Antimicrob Agents Chemother. 2021 Apr 26:AAC.00253-21. doi: 10.1128/AAC.00253-21. Online ahead of print.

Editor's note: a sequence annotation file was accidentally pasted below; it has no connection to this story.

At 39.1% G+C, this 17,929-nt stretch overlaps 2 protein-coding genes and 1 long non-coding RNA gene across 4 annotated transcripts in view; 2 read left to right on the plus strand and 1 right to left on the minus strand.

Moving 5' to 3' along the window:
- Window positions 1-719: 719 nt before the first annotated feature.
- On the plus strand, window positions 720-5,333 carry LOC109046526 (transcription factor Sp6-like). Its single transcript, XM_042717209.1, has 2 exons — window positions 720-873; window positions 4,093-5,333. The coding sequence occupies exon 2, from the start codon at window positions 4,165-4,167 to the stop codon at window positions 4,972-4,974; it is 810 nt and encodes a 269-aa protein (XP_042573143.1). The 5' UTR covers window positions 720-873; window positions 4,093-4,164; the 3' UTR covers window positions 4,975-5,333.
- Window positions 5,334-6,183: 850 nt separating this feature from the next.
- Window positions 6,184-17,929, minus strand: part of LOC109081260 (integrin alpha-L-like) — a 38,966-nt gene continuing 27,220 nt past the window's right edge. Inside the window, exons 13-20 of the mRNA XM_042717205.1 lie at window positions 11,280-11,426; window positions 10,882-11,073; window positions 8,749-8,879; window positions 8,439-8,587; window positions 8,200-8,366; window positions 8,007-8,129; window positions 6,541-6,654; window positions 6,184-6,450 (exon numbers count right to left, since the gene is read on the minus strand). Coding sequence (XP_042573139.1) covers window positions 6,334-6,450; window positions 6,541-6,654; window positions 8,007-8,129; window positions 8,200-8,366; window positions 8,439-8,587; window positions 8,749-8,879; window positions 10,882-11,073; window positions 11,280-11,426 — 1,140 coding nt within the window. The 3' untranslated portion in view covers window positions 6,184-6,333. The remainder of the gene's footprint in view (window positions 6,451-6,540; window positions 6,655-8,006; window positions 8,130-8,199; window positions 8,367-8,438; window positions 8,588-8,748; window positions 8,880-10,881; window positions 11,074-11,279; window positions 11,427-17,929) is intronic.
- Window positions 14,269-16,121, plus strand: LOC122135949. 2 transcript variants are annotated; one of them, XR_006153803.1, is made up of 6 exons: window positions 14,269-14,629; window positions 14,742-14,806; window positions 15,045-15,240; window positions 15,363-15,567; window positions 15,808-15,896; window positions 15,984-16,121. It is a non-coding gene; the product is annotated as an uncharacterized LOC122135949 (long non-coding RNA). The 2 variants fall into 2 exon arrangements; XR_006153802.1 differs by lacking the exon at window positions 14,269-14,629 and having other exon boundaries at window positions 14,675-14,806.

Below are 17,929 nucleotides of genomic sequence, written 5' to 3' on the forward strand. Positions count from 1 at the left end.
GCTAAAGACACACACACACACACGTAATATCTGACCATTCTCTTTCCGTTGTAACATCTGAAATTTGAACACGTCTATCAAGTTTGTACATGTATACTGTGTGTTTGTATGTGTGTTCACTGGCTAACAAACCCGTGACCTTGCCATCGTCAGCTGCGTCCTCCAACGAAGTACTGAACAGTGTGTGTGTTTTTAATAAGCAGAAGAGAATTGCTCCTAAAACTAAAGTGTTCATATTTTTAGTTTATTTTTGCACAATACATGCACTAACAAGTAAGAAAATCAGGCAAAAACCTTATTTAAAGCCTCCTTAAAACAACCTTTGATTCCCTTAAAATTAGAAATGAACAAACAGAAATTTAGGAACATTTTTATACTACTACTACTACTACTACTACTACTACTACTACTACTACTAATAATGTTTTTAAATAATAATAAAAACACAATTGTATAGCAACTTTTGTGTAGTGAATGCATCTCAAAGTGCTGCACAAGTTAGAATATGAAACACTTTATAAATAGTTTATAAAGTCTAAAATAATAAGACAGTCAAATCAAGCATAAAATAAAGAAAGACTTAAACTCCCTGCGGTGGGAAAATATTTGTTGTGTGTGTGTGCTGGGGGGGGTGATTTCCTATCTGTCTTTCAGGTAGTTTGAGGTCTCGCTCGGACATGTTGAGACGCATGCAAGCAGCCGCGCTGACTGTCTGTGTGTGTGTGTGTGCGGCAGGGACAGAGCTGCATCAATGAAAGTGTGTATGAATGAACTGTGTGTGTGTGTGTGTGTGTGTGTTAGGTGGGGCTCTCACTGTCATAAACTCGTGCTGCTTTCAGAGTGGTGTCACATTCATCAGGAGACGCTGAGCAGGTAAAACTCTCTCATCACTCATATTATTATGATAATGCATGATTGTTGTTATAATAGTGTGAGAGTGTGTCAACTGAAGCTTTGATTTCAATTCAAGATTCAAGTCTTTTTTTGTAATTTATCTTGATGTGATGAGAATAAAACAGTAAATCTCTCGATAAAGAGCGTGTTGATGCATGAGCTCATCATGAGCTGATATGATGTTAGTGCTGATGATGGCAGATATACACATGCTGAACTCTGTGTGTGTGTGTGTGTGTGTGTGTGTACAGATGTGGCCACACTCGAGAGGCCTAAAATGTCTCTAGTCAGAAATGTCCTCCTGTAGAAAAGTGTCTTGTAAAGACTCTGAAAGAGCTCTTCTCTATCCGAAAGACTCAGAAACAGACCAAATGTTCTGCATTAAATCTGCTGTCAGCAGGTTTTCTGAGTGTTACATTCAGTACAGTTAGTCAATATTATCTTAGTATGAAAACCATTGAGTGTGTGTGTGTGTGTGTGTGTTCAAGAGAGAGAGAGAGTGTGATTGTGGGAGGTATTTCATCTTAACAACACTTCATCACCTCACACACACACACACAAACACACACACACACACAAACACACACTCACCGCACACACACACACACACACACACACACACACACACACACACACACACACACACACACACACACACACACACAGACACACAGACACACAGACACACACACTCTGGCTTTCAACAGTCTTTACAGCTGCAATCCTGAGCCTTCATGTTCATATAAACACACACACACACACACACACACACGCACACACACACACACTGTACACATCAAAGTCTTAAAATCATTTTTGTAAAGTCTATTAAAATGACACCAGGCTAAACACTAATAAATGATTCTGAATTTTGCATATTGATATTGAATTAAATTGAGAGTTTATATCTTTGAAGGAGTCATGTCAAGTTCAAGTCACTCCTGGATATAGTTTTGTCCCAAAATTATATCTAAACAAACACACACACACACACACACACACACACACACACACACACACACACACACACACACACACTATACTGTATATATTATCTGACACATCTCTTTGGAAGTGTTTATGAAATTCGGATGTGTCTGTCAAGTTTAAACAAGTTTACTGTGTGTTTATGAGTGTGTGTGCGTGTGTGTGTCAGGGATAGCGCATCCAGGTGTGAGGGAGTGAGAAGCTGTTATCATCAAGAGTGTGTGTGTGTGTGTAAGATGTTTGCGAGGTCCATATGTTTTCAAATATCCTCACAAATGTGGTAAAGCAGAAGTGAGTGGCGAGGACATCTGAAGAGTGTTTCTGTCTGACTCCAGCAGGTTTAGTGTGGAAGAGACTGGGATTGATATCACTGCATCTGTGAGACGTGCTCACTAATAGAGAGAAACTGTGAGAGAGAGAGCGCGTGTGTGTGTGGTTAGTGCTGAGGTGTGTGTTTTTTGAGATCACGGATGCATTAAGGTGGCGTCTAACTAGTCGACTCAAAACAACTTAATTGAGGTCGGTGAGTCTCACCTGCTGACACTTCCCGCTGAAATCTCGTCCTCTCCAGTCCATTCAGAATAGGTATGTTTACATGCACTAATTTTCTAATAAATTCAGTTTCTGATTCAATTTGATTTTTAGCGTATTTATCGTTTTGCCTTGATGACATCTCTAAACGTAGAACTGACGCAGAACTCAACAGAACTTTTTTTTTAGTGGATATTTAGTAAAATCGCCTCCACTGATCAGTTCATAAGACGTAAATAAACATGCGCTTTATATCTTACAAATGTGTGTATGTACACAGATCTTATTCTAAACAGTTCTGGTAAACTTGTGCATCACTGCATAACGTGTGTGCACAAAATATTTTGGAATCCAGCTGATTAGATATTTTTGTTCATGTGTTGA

Efforts to develop more effective and shorter-course therapies for tuberculosis have included a focus on host-directed therapy (HDT). The goal of HDT is to modulate the host response to infection, thereby improving immune defenses to reduce the duration of antibacterial therapy and/or the amount of lung damage. As a mediator of innate and adaptive immune responses involved in eliminating intracellular pathogens, autophagy is a potential target for HDT in tuberculosis. Because Mycobacterium tuberculosis modulates mammalian target of rapamycin (mTOR) signaling to impede autophagy, pharmacologic mTOR inhibition could provide effective HDT. mTOR exists within two distinct multiprotein complexes, mTOR complex-1 (mTORC1) and mTOR complex-2 (mTORC2). Rapamycin and its analogs only partially inhibit mTORC1. We hypothesized that novel mTOR kinase inhibitors blocking both complexes would have expanded therapeutic potential. We compared the effects of two mTOR inhibitors: rapamycin and the orally available mTOR kinase domain inhibitor CC214-2, which blocks both mTORC1 and mTORC2, as adjunctive therapies against murine TB, when added to the first-line regimen (RHZE) or the novel bedaquiline-pretomanid-linezolid (BPaL) regimen. Neither mTOR inhibitor affected lung CFU counts after 4-8 weeks of treatment when combined with BPaL or RHZE. However, addition of CC214-2 to BPaL and RHZE was associated with significantly fewer relapses in C3HeB/FeJ compared to addition of rapamycin and, in RHZE-treated mice, resulted in fewer relapses compared to RHZE alone. Therefore, CC214-2 and related mTOR kinase inhibitors may be more effective candidates for HDT than rapamycin analogs and may have the potential to shorten the duration of TB treatment.